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Scorched Earth: Farmers, ranchers struggle through another dry year
by Gary Kent
Jul 16, 2009 | 877 views | 0 0 comments | 8 8 recommendations | email to a friend | print
The ground is dry – so dry that the soil is cracking as the crops wither in the 100 plus temperatures.
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Darwin Anderson said it is little early to start assessing this year’s grain harvest.

However, the manager of the Bee County Co-op in Tynan said it is difficult to be optimistic about the outlook for the 2009 crop after so many months of dry weather.

“The irrigated looks good but the dry land is still not certain,” Anderson said of the grain sorghum he has seen so far.

The area around Tynan is what many would call Bee County’s grain belt. However, many farmers have cut their failed corn and bailed it for hay after crop insurers apparently determined that they were not worth harvesting for the grain.

Fortunately, many farmers in the southwest end of the county do irrigate.

Anderson admitted that some of the area’s grain sorghum looks good from the highway. But he said it’s too early to tell just how good the yields will be once farmers begin combining what they have.

“This harvest is just something we’ve got to get through,” Anderson said.

“We’re probably cutting 10-15 percent of a crop,” said farmer Troy Berthold.

He farms east of the city and just south of U.S. Highway 59.

“We’re down a bunch,” Berthold said. “It’s just dry, just really dry.” He said he is cutting corn before sorghum this year for only the second time in his life.

“We had all that rain in July ’07,” Berthold said, “and we haven’t really had any rain since. I guess we’re in a five-year drought.”

Crop insurance helps, the farmer said, but “you just keep using it. It’s paying back less and less.”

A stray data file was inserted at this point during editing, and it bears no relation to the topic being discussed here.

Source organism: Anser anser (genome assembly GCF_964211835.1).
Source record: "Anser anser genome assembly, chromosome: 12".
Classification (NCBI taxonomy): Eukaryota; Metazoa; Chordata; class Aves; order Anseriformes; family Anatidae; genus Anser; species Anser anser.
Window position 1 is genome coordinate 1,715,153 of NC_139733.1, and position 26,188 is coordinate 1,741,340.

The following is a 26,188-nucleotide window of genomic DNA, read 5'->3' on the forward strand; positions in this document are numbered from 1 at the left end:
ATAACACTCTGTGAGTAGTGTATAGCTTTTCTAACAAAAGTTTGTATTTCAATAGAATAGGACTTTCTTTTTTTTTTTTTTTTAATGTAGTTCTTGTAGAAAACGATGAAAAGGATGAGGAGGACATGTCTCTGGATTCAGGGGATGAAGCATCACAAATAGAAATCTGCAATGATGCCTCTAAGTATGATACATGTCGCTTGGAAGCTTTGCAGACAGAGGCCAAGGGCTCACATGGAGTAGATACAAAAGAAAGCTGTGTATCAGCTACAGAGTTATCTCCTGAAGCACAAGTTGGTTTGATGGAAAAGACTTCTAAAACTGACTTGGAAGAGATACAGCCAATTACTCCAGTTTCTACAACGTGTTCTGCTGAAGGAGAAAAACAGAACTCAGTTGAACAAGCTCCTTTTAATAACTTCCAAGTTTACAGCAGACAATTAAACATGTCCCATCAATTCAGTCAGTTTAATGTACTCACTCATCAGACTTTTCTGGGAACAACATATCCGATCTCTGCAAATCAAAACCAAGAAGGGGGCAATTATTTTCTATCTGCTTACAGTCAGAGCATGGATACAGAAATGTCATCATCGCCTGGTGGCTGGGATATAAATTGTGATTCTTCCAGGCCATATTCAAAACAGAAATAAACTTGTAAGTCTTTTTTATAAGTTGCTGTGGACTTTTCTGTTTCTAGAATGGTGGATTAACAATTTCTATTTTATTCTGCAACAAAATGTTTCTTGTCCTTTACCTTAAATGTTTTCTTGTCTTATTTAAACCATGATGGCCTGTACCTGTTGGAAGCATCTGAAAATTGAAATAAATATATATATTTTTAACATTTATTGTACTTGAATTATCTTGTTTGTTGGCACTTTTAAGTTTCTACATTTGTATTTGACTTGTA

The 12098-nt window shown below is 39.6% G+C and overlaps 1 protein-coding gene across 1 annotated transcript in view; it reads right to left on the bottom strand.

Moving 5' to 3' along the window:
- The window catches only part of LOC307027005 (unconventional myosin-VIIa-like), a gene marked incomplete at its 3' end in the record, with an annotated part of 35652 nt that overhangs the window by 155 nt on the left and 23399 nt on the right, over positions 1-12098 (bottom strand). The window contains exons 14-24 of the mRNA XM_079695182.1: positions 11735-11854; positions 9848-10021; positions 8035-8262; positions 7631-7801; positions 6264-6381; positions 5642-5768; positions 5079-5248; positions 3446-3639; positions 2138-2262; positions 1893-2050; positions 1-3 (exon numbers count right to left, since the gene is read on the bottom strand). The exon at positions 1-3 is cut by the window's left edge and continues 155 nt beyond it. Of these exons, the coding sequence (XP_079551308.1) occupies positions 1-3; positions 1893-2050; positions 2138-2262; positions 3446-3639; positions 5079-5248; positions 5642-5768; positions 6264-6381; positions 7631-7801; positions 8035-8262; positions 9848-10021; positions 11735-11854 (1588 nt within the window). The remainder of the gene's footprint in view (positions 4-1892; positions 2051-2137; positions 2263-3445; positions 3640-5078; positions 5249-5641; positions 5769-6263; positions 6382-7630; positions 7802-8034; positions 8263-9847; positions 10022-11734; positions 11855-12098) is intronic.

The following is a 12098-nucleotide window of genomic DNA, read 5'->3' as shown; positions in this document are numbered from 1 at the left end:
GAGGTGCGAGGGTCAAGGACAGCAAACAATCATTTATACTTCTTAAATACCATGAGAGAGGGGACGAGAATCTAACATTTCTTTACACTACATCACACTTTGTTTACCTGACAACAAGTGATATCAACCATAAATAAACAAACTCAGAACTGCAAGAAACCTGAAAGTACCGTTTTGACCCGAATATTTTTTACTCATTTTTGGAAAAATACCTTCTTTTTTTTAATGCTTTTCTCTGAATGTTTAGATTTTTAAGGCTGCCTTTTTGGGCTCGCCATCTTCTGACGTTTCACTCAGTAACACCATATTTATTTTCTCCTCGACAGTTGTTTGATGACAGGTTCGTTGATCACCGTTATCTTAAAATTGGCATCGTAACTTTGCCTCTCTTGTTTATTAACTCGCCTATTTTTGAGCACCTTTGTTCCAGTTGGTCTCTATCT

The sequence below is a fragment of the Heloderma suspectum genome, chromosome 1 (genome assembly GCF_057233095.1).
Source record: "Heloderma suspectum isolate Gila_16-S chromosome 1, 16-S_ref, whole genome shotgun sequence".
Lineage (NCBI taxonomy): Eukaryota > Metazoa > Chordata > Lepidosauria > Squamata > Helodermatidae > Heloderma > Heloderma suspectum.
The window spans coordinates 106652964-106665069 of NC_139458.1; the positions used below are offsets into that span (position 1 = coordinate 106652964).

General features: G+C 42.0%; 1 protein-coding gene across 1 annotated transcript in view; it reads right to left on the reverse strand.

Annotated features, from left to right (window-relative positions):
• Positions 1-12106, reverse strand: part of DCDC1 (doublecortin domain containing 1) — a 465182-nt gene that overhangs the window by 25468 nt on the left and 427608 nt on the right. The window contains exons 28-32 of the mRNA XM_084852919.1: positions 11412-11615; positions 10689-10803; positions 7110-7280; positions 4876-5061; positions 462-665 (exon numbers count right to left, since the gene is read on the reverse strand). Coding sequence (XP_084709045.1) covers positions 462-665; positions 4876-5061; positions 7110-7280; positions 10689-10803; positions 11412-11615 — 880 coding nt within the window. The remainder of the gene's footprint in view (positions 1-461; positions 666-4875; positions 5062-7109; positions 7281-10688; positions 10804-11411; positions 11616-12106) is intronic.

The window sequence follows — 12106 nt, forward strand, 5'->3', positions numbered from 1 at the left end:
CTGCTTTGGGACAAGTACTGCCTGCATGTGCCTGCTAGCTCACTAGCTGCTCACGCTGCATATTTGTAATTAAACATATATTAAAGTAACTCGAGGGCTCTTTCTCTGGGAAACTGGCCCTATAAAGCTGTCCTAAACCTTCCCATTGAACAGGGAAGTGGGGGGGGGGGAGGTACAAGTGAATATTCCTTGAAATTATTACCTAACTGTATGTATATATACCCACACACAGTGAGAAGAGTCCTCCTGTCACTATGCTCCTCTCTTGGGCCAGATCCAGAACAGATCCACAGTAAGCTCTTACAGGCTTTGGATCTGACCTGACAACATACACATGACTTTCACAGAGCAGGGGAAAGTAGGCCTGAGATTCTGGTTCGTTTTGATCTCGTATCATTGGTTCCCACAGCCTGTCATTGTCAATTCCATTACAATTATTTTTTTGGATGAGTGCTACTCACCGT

Berthold said he is about halfway through harvesting what crop he has. “We’re just going.”

“Some people got some rain but it got so hot it just burned it up,” he added.

Bee County Agricultural Extension Agent Donnie Montemayor said grain yields definitely are below average this year.

“They’re getting something,” he said. But yields are coming in at about 1,000 pounds an acre.

Normally, yields are about 3,000-4,000 pounds an acre.

Montemayor said some farmers have “zeroed out” their crops, collected the insurance and have cut and bailed the corn and grain sorghum.

Farmers will sell the bailed crops for hay and that is something else needed in the area.

“It’s pretty bad,” Montemayor said of the cattle business.

“You go to the auction barn on Friday and there are a lot of cattle being sold. You are seeing the price fall for cattle,” he said.

Fortunately, cattle still are worth something but that situation can only last so long as ranchers opt to cull their herds rather then feed them.

He said ranchers are feeding their animals anything they can find right now, including cotton seed cake.

Montemayor said some ranchers have called him to see about the long term forecasts, hoping some rain may be coming.

“It doesn’t look good,” he said. “It’s starting to look as bad as it was in 2006. And we’re halfway through the year.”

“It’s a bleak outlook,” the ag agent said. “Here we go again. The days are hot and dry. But it’s supposed to be like that this time of year.”

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